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Since his 2002 debut LP, ‘Oh Me Oh My‘…, a glorious tangle of lo-fi tape hiss and acoustic vignettes, Devendra Banhart has traversed myriad stylistic avenues. Be it the scarred folk balladry of his watershed 2004 albums ‘Rejoicing in the Hands‘ and ‘Nino Rojo‘, to his comparatively baroque 2005 release ‘Cripple Crow‘, and his often overreaching late ’00s albums ‘Smoke Rolls Down Thunder Canyon‘ and ‘What Will We Be‘, his ambitions have always been crashing, irrespective of artistic triumph. Mala, Banhart’s seventh LP and first in three and a half years, is yet another stylistic curveball, favoring low-key arrangements with subtle flourishes of Tropicalia, and disco even. It’s also his best album in nearly a decade.
Mala‘s production is crisp and clean, and borderline ascetic when contrasted with Banhart’s three previous albums. Co-produced by Noah Georgeson, who also plays guitar in Banhart’s band, the songs exude a certain cloistered feel, akin to Beck’s Sea Change or The Velvet Underground’s second LP.
Opening track “Golden Girls” is almost dirge-like, with a downtrodden melody that’s belied by Banhart’s exhortation to “get on the dance floor.” “Daniel” is like a sepia-tinged photograph, another slow motion ballad that finds Banhart lamenting with pathos, “I swore I’d never let you go/But love has a way of fading away/I never saw you again.”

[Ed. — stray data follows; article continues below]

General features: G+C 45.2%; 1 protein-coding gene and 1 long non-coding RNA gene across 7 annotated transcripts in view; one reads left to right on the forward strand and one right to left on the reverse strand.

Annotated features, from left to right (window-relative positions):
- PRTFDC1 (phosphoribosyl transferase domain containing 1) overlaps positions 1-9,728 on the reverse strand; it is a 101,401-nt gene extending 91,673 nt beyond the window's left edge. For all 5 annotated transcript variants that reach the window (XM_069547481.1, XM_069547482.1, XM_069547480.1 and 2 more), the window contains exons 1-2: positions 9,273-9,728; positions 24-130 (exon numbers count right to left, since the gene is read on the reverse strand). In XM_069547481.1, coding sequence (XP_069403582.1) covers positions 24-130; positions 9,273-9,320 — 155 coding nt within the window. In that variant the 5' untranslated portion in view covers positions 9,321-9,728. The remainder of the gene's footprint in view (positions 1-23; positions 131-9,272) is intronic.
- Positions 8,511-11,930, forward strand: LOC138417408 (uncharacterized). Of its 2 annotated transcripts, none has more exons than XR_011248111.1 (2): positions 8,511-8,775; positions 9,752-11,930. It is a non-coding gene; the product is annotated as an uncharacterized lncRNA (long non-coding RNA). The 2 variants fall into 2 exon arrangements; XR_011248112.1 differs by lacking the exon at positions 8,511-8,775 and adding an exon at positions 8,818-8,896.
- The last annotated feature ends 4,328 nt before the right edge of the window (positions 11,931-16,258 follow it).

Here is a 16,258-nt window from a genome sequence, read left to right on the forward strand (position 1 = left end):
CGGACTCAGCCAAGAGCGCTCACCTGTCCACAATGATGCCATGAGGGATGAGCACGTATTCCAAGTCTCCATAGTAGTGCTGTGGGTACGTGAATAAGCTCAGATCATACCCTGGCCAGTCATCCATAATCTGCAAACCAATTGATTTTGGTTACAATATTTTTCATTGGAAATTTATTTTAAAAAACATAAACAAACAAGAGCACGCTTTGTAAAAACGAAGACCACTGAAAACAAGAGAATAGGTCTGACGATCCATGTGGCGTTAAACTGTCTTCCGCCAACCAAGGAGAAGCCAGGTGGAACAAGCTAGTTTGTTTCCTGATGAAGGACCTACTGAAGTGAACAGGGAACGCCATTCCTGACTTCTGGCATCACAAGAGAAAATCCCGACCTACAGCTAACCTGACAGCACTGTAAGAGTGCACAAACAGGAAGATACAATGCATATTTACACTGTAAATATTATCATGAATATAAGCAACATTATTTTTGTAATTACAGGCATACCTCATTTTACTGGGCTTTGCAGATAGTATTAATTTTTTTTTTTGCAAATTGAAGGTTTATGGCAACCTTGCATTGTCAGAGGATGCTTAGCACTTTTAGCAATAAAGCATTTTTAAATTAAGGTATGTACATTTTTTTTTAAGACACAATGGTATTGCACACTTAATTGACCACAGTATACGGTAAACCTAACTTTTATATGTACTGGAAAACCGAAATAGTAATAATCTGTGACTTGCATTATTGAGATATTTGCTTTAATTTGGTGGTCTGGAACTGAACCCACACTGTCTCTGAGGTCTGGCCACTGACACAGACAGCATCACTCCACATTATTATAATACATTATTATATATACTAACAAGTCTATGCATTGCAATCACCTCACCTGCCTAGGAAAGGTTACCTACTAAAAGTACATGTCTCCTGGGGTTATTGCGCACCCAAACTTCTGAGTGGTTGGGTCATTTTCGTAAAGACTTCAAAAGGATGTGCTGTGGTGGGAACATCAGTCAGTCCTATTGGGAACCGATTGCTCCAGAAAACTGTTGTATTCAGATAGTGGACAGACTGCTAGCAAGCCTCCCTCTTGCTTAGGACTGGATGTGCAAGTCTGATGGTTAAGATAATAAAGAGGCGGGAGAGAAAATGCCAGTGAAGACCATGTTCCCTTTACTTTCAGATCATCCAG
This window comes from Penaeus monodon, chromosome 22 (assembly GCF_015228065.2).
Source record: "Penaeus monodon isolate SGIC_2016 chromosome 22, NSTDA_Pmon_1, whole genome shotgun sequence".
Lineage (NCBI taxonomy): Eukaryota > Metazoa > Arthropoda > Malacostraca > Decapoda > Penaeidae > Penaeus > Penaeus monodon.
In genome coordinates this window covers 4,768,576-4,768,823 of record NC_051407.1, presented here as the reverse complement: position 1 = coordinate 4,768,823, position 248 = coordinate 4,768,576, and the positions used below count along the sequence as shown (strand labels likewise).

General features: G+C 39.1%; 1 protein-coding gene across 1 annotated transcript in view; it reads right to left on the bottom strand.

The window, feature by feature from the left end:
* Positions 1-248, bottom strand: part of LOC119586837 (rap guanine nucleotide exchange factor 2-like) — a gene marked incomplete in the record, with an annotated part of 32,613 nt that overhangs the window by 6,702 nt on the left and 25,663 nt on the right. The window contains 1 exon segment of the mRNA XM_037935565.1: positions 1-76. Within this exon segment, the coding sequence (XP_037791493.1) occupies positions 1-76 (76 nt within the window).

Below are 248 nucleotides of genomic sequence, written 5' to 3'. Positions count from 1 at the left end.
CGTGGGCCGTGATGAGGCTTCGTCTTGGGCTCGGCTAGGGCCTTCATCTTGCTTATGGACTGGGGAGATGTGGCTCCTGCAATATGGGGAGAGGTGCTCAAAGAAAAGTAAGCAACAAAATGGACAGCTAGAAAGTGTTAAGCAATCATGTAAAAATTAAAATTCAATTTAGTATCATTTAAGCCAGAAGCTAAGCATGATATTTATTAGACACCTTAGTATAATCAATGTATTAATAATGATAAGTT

Brazilian guitars accent “Never Seen Such Good Things,” an elegiac number that ruminates on the persistence of love (“Love you’re a strange fella/You leave your mark indelibly”), before the sentimentality is blasted to oblivion by Banhart’s hilarious pronouncement of, “If we ever make sweet love again/I’m sure it will be quite disgusting.”
The gentle electro syncopations of “Won’t You Come Over,” and the woozy jazz bebop number “Taurobolium” both hint at just how versatile and gifted Banhart is, perhaps worthy of Swans leader Michael Gira’s assertion long ago that he was in the same league as Beck. But it’s a disservice to compare Banhart to anyone. He’s a singularly idiosyncratic and brilliant songwriter, one hitting an arresting stride on this uniformly superb album. –Under The Radar